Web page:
- A new paper claims that controlling your perception of time in virtual reality could be a way to make it more engaging and realistic.
- VR users perceive the passage of time in simulations mainly due to the mental effort they put into using the software, the paper’s authors write.
- One expert says that you might feel time pass in VR through visual and audio effects in the future.
The old saying that 'time flies' may also be true in the metaverse.
According to a new paper, the key to making the metaverse a more realistic experience may be controlling how users perceive time. The authors claim that visual clues about time and fatigue are essential to making virtual reality experiences more engaging. It's part of an ongoing effort to use time perception to make virtual reality more realistic and exciting.
"When a VR app keeps the user busy, they perceive time as passing quickly," Roderick Kennedy, founder of Simul, a virtual reality software company, told Lifewire in an email interview. "When the user is bored, they perceive it as passing slowly."
The new paper refutes previous claims that simulating the sun's motion in VR affects time perception—making the user feel that time passes faster if the virtual sun moves faster. Instead, the authors said that the experience in VR affects time perception due to the stresses and mental effort it places on the user.
Most game engines that are used to render VR have elaborate sky/sun/atmospheric systems to faithfully reproduce time of day and specific geographic location, Todd Bryant, a technologist who has worked on projects including HBO's "Game of Thrones," told Lifewire in an email.
Often developers want to hide or freeze the passage of time in VR, Bryant said. "In the same way that casinos don't display clocks, developers want VR gaming experiences to exist outside normal space and time and relieve the pressures of time and place that could interrupt gaming," he added. "For other virtual events, VR worlds maintain a perennial time of day that matches the conceptual nature of the experience, for example, a cinematic experience that's always at golden hour, a concert venue that showcases talent in the middle of the night, or fishing simulator at sunrise when the fish are biting the most."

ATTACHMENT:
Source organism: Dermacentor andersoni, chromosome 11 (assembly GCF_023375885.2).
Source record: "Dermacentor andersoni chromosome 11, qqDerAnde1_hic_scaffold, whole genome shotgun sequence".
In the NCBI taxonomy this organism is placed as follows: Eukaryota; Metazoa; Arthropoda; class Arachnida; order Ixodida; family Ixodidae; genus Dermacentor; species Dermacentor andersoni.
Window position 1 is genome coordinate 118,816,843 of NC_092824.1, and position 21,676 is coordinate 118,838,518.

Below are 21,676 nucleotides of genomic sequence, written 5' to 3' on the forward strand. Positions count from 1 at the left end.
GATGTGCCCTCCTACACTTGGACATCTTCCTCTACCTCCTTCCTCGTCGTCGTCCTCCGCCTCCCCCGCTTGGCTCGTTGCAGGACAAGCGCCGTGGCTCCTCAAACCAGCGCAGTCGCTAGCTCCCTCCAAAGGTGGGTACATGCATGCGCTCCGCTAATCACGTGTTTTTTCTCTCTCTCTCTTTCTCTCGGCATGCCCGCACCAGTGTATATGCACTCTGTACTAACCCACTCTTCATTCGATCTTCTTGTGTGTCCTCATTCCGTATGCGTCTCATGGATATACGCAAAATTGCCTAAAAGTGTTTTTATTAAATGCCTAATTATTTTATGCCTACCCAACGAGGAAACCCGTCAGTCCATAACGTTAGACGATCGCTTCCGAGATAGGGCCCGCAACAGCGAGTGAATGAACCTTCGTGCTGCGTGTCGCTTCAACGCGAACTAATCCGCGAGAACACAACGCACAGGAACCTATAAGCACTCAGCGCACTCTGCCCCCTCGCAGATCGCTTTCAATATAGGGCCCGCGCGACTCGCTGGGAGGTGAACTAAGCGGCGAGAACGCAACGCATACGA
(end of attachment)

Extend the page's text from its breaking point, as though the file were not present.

Kennedy pointed out that VR must let users keep track of the real world. Increasingly, VR headsets provide "pass-through"—the user can see what's around them using cameras on the headset, which can be used to warn of obstacles or offer a hybrid virtual environment.
"The tremendous power of VR for altering our perceptions should not be underestimated," he added. "Time could be represented spatially. For example, in a work setting, a block of time for a specific task could be represented by a block of sand being blown away by the wind. This kind of representation could be more tangible to the user than something abstract like a clock, for example."
Your experiences in VR can even affect your perception of time in real life, Alex Fletcher, the VR user experience design lead at the virtual reality platform provider Immerse, told Lifewire via email.
"Even the most immersive app isn't without limitations, though, as standing experiences will eventually lead to fatigue, and users will start to notice if they have been standing for hours," Fletcher added. "Shorter experiences don't have the same effect, but sometimes this is by design; in training, you may want to indicate the passing of time as part of a process or provide a reference to the real-time for users who are on a tight schedule. In some scenarios, a lot can be shown in a shorter amount of real-time than would be required in real life."
The Future of Time
Qi Sun, a professor at New York University, where he leads the Immersive Computing Lab, which focuses on perception-aware VR and AR, said in an email to Lifewire that in the future, you might feel time pass in VR through the use of visual and audio effects.
"Or even haptic sensations now that haptics devices and brain-computer interfaces have been extensively developed," he added.
Kennedy pointed out that VR could eventually be used to explore deep time in simulations. It's hard for the human mind to fathom the scale of geological time.
"But by playing with spatial scales, we could show the vast eons between, say, the Cretaceous and the present day," he added. "Represented as physical strata in a section of rock, scaled up to the size of a skyscraper or down to fit in the user's hand."